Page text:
Differentiation is one of the key components of calculus. Differentiation is a mathematical process for discovering how a mathematical function changes at a particular instant in time. This process can be applied to many different types of functions, including the exponential function (y = e^x, in mathematical terms), which has a particularly important place in calculus, as the function remains the same when differentiated. Negative exponentials (that is, an exponential taken to a negative power) are a special case of this process, but are relatively straightforward to calculate.
Write down the function you will be differentiating. As an example, assume the function is e to the negative x, or y = e^(-x).
Differentiate the equation. This question is an example of the chain rule in calculus, where one function is located within another function; in mathematical notation, this is written as f(g(x)), where g(x) is a function within the function f. The chain rule is written as
y' = f'(g(x)) * g'(x),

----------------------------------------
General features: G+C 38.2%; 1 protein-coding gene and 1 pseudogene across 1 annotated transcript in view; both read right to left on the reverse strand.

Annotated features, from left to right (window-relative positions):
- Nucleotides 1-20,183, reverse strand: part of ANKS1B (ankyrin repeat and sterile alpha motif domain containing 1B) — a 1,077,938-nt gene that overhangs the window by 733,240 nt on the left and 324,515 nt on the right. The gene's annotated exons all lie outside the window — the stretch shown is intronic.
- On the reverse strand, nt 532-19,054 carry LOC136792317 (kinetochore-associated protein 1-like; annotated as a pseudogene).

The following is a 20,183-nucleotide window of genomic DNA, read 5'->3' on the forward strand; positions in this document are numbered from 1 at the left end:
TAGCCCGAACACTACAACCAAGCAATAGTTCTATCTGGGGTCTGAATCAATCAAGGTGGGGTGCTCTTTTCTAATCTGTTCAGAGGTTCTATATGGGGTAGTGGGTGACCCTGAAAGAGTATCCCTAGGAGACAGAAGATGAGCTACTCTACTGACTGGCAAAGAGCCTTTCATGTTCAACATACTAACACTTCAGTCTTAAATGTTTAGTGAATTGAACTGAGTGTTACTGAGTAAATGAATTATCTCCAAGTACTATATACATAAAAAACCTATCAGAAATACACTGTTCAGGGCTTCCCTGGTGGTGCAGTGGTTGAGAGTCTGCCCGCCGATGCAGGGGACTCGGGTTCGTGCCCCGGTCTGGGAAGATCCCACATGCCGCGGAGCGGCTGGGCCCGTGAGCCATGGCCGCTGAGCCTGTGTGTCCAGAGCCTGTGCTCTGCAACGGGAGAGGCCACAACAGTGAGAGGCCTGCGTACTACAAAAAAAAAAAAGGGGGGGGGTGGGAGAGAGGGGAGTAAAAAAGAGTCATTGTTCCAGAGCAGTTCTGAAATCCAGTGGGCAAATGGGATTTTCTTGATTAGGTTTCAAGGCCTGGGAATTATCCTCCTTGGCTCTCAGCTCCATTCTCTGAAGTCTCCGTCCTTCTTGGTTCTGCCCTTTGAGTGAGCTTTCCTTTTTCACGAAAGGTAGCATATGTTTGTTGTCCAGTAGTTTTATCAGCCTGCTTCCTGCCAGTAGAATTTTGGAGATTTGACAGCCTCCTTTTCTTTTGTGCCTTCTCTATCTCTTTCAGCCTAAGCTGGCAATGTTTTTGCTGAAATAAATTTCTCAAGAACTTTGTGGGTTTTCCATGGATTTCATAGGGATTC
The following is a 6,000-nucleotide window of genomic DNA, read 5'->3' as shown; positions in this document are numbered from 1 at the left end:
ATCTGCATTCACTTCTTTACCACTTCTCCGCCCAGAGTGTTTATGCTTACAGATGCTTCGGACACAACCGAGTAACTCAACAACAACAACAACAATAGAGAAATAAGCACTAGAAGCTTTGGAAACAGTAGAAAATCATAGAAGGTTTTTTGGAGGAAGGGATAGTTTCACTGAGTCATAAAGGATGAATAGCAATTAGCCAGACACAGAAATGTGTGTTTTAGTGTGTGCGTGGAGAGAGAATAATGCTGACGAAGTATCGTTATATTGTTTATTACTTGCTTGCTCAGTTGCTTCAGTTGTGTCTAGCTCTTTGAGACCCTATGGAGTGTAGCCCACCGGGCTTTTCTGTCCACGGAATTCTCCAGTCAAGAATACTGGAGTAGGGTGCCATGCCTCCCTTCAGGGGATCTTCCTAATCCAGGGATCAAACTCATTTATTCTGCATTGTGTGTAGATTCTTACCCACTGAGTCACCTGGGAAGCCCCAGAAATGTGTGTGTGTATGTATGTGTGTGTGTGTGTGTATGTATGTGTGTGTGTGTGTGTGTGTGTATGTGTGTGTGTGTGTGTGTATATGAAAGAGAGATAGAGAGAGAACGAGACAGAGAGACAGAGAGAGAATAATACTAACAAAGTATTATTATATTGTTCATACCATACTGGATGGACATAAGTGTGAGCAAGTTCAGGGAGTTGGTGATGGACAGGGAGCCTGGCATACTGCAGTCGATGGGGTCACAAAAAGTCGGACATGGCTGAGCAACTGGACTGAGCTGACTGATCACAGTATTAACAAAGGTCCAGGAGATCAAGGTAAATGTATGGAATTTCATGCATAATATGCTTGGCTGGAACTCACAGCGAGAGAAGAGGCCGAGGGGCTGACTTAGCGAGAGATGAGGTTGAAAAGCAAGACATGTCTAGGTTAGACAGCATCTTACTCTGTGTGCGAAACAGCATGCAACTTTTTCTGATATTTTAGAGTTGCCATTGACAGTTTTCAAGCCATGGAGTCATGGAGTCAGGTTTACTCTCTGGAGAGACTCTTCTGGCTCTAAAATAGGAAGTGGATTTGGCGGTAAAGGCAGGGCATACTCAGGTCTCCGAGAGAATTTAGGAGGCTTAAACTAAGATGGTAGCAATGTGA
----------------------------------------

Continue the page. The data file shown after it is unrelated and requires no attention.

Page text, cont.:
where the ' indicates differentiation and * indicates multiplication. Therefore, differentiate the function in the exponent and multiply this by the original exponent. In equation form, this is written as y = e^[f(x)]*f'(x)
Applying this to the function y = e(-x) gives the equation y' = e^x *(-1), since the derivative of -x is -1 and the derivative of e^x is e^x.
Simplify the differentiated function:
y = e^(-x) * (-1) gives y = -e^(-x).
Therefore, this is the derivative of the negative exponential.
About the Author
Thomas Bourdin began writing professionally in 2010. He writes for various websites, where his interests include science, computers and music. He holds a Bachelor of Science degree in physics with a minor in mathematics from the University of Saskatchewan and a Master of Science in physics from Ryerson University.